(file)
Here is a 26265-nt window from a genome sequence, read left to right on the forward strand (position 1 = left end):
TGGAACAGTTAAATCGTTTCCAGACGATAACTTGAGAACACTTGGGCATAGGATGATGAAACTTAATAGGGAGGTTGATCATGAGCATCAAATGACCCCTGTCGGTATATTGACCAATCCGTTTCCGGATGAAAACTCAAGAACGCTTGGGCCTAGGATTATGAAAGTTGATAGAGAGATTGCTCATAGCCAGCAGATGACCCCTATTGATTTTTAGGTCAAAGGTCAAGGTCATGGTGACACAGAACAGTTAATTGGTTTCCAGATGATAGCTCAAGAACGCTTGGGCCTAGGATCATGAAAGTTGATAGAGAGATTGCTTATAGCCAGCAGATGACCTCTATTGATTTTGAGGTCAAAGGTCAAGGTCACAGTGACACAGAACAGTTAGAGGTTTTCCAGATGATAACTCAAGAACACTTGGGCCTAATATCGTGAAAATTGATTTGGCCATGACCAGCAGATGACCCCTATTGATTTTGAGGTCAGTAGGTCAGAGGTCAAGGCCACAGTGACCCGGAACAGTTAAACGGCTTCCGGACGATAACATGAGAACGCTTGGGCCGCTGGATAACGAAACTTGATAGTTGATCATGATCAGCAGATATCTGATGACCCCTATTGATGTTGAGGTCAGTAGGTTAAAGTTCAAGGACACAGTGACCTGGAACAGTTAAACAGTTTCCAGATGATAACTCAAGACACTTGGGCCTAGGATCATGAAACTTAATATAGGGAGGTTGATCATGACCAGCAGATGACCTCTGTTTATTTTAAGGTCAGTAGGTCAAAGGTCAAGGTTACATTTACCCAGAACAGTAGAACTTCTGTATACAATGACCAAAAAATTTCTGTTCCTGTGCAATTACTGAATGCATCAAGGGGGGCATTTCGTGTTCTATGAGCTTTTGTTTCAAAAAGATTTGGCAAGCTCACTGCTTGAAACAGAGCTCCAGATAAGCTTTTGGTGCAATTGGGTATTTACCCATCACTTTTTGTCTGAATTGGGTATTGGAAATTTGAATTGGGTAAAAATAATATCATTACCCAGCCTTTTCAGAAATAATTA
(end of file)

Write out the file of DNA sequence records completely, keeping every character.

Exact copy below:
Here is a 26265-nt window from a genome sequence, read left to right on the forward strand (position 1 = left end):
TGGAACAGTTAAATCGTTTCCAGACGATAACTTGAGAACACTTGGGCATAGGATGATGAAACTTAATAGGGAGGTTGATCATGAGCATCAAATGACCCCTGTCGGTATATTGACCAATCCGTTTCCGGATGAAAACTCAAGAACGCTTGGGCCTAGGATTATGAAAGTTGATAGAGAGATTGCTCATAGCCAGCAGATGACCCCTATTGATTTTTAGGTCAAAGGTCAAGGTCATGGTGACACAGAACAGTTAATTGGTTTCCAGATGATAGCTCAAGAACGCTTGGGCCTAGGATCATGAAAGTTGATAGAGAGATTGCTTATAGCCAGCAGATGACCTCTATTGATTTTGAGGTCAAAGGTCAAGGTCACAGTGACACAGAACAGTTAGAGGTTTTCCAGATGATAACTCAAGAACACTTGGGCCTAATATCGTGAAAATTGATTTGGCCATGACCAGCAGATGACCCCTATTGATTTTGAGGTCAGTAGGTCAGAGGTCAAGGCCACAGTGACCCGGAACAGTTAAACGGCTTCCGGACGATAACATGAGAACGCTTGGGCCGCTGGATAACGAAACTTGATAGTTGATCATGATCAGCAGATATCTGATGACCCCTATTGATGTTGAGGTCAGTAGGTTAAAGTTCAAGGACACAGTGACCTGGAACAGTTAAACAGTTTCCAGATGATAACTCAAGACACTTGGGCCTAGGATCATGAAACTTAATATAGGGAGGTTGATCATGACCAGCAGATGACCTCTGTTTATTTTAAGGTCAGTAGGTCAAAGGTCAAGGTTACATTTACCCAGAACAGTAGAACTTCTGTATACAATGACCAAAAAATTTCTGTTCCTGTGCAATTACTGAATGCATCAAGGGGGGCATTTCGTGTTCTATGAGCTTTTGTTTCAAAAAGATTTGGCAAGCTCACTGCTTGAAACAGAGCTCCAGATAAGCTTTTGGTGCAATTGGGTATTTACCCATCACTTTTTGTCTGAATTGGGTATTGGAAATTTGAATTGGGTAAAAATAATATCATTACCCAGCCTTTTCAGAAATAATTA